Re: [Gimp-developer] Gegl gaussian blur gamma error

On 8/5/12, Øyvind Kolås <pippin gimp org> wrote:
> On Sat, Aug 4, 2012 at 11:44 PM, Elle Stone <l elle stone gmail com> wrote:
>> While working on the article, I noticed that the Gimp Gegl gaussian
>> blur nicely blurs *regular* sRGB images without the darkening
>> artifacts that normally accompany gaussian blurring. But when used on
>> a linear gamma image, the Gegl gaussian blur makes it look like the
>> image was actually blurred in a gamma=0.45 color space (there are
>> "lightening" artifacts). So similar to the problem when opening a
>> 16-bit tif, there seems to be a strange gamma error involved.
> How do you create a linear gamma image to do your tests? The only way
> you actually can do that is to open a PNG image that is 16 bit (or to
> create a 16bit / 32bit image in the first place).

The way I created the linear gamma sRGB test images was as follows:
*Create an image of the appropriate size with Gimp.
*Set the precision to 16 bits.
*Assign the profile I wanted to use, which was a linear gamma version of sRGB.
*Create the test image.
*Export as a 16-bit png.

The first test image I created was composed of color blocks, all of
which had R, G, and B values of either 255 or 0 (that is, 100%
saturated, 100% bright magenta, yellow, teal, green, blue, and red,
plus black and white).

> If you take a gamma
> encoded image and change it's profile to be "linear light" with lcms
> you are changing the pixel values of the image,

Terminology can be confusing. Just to make sure we are talking about
the same thing, to me, "linear light" refers to a rather odd blend
mode. But I'm pretty sure that you use the phrase to mean any RGB
profile with a linear gamma tone response curve, or perhaps you mean
specifically a linear gamma version of sRGB.

By "change" do you mean "convert to" or "apply/assign" an ICC profile?
Regardless, as long as the primaries are still the sRGB primaries, if
all the R, G, and B values are either 255 or 0 (as in my first test
image), starting with a linear gamma sRGB profile and either
*applying* a regular sRGB profile or *converting* to a regular sRGB
profile, produces an image in which none of the image R, G, and B
values have changed.

Otherwise, if any of the RGB values are not either 255 or 0, then of
course the RGB values change when you *convert* from linear gamma sRGB
to regular sRGB. And *applying* keeps the values the same but changes
the "meaning" of the RGB values.

> but the meta data
> passed around in terms of bablformats in the GeglBuffer will still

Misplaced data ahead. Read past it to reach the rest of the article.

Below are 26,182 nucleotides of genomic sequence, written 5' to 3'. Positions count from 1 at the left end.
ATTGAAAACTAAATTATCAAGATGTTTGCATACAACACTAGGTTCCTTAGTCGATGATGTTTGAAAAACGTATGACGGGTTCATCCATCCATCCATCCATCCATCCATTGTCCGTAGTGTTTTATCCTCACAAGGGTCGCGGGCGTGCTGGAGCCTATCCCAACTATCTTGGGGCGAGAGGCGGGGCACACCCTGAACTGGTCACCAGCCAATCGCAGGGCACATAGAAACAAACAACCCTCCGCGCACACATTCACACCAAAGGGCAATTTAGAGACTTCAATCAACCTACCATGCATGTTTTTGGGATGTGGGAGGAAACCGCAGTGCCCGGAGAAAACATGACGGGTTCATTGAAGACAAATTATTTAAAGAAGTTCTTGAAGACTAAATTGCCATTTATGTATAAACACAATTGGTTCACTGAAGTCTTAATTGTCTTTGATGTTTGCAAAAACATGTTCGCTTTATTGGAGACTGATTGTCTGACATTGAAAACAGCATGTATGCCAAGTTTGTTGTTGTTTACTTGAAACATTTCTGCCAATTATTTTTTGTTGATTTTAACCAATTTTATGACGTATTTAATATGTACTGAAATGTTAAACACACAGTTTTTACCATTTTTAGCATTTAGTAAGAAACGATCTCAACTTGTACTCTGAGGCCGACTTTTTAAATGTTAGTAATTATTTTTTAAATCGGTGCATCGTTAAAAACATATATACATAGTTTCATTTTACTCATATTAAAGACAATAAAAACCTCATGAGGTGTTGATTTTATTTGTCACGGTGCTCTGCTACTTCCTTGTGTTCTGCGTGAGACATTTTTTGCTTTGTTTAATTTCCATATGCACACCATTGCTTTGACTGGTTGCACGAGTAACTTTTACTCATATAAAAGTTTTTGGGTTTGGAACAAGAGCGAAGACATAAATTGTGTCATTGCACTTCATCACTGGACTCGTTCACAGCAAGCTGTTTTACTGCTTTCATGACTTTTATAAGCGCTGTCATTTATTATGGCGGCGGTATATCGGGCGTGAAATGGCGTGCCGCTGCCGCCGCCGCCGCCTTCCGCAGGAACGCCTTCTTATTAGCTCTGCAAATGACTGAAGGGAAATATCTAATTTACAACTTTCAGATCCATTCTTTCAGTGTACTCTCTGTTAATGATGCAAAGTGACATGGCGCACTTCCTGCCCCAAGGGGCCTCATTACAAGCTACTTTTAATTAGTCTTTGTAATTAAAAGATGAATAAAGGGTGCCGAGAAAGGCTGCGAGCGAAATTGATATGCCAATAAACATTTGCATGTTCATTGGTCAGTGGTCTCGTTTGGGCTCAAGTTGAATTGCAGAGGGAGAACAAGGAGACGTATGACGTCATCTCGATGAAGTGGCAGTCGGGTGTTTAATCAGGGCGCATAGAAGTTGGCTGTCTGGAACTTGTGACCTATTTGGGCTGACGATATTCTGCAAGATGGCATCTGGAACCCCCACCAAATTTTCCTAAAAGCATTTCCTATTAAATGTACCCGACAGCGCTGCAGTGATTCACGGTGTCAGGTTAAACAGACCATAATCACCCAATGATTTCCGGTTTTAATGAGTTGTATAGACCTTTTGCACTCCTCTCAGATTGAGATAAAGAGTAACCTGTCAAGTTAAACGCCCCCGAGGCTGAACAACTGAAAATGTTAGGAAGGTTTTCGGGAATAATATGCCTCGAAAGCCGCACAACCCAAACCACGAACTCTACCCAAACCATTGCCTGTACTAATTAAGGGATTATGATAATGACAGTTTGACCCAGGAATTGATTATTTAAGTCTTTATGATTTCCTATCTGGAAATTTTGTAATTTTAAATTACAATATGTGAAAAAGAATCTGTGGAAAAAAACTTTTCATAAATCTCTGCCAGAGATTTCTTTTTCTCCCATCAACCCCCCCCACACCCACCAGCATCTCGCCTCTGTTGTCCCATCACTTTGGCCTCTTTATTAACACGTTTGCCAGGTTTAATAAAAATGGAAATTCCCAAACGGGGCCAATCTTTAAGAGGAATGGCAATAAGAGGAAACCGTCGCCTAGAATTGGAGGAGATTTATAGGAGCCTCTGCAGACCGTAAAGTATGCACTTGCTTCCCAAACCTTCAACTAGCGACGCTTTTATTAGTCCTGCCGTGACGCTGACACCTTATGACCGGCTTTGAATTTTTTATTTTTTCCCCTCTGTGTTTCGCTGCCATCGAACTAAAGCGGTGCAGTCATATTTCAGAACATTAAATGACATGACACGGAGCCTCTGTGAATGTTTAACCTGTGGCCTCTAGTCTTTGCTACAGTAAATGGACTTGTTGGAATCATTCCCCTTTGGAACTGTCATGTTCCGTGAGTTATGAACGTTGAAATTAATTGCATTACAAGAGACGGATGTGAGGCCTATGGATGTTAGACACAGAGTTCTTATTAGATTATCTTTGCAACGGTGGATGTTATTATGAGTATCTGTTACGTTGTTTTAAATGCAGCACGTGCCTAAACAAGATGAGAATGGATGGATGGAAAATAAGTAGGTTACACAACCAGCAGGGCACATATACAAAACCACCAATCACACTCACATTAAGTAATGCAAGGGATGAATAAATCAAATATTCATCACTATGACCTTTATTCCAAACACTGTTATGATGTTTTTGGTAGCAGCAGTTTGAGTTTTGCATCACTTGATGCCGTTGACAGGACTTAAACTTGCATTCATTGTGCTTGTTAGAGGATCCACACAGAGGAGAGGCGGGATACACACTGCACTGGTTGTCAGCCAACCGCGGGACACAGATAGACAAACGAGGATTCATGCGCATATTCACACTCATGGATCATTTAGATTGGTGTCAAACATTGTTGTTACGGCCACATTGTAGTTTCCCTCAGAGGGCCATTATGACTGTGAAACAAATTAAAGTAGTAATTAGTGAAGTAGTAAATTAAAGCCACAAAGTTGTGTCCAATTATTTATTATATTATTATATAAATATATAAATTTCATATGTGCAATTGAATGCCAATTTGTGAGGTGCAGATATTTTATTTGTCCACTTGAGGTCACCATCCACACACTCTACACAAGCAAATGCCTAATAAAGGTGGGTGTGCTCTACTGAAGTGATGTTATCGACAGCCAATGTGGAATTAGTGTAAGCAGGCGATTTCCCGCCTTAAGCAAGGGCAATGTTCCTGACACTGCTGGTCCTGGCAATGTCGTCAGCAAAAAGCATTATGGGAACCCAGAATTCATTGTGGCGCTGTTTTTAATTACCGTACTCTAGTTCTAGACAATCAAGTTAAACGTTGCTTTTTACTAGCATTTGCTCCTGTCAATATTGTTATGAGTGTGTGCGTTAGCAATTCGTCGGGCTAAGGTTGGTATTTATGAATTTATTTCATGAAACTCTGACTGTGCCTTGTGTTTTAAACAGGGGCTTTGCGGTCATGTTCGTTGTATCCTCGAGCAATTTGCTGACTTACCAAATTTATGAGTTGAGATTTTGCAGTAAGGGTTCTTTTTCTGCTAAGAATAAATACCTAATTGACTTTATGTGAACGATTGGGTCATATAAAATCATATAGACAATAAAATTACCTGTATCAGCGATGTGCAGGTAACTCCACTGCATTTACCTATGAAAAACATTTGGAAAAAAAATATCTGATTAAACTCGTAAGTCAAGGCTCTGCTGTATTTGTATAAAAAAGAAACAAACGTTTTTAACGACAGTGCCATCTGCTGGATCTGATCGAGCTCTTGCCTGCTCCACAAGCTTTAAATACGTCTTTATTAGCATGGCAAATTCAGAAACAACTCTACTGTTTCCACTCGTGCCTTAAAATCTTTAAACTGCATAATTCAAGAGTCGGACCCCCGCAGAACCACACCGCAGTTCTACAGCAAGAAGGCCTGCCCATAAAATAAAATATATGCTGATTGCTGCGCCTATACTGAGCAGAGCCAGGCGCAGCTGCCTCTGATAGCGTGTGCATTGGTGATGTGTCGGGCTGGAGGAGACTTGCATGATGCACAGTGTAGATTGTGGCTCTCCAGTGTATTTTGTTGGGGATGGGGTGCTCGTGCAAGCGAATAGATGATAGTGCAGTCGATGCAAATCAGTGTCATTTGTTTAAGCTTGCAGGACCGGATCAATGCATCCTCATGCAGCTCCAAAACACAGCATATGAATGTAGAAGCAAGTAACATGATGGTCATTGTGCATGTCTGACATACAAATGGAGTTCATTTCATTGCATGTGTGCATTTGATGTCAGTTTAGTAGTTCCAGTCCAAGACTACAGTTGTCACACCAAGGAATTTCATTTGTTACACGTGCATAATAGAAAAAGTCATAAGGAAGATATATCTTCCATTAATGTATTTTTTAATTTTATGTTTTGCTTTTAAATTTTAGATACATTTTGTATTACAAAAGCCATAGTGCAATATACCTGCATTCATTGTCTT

> state that this is sRGB data, and when gegl:gaussian-blur is blurring
> it that sRGB data will be converted to linear light data for the
> actual blurring.

Are you saying is that babl/gegl always acts as if any image opened by
Gimp is really in the regular sRGB color space, with sRGB's peculiar
"almost gamma=2.2" tone response curve? Or that if the image is
created by Gimp, even after a diffferent ICC profile is assigned, that
babl/gegl still assumes that the image is an sRGB image, with the
peculiar sRGB tone response curve?

What I would have assumed would happen, is that "behind the scenes"
gegl/babl creates (something like a) linear scRGB version of the image
(by literally converting the image *from* whatever RGB color space it
happens to be in *to* the scRGB color space) and then applies the
gegl/babl gaussian blur to the *converted* image (not to the original

If what I just described is what really happened, then there would be
no gamma error during the gegl gaussian blur. The linear gamma image
would be converted to linear scRGB "behind the scenes", blurred
correctly, and converted back to the original linear gamma profile
upon exporting the image. And the regular gamma image would be
converted to linear scRGB "behind the scenes", blurred correctly, and
converted back to the original regular gamma profile upon exporting
the image.

But what really seems to be happening is that gegl/babl assumes all
images have the sRGB not-quite-gamma-2.2 tone response curve,
regardless of the image profile's actual tone response curve. In other
words, there doesn't seem to be any "behind the scenes" converting
*from* the ICC profile the image has upon opening, *to* the babl/gegl
internal working space, before the gegl operation is applied to the

> For newly created images in GIMP-2.9 the buffers are created as sRGB
> (gamma encoded), since this is where gamma encoding makes sense;
> giving higher fidelity in the shadows. For higher bitdepths GIMP-2.9
> creates linear light buffers.


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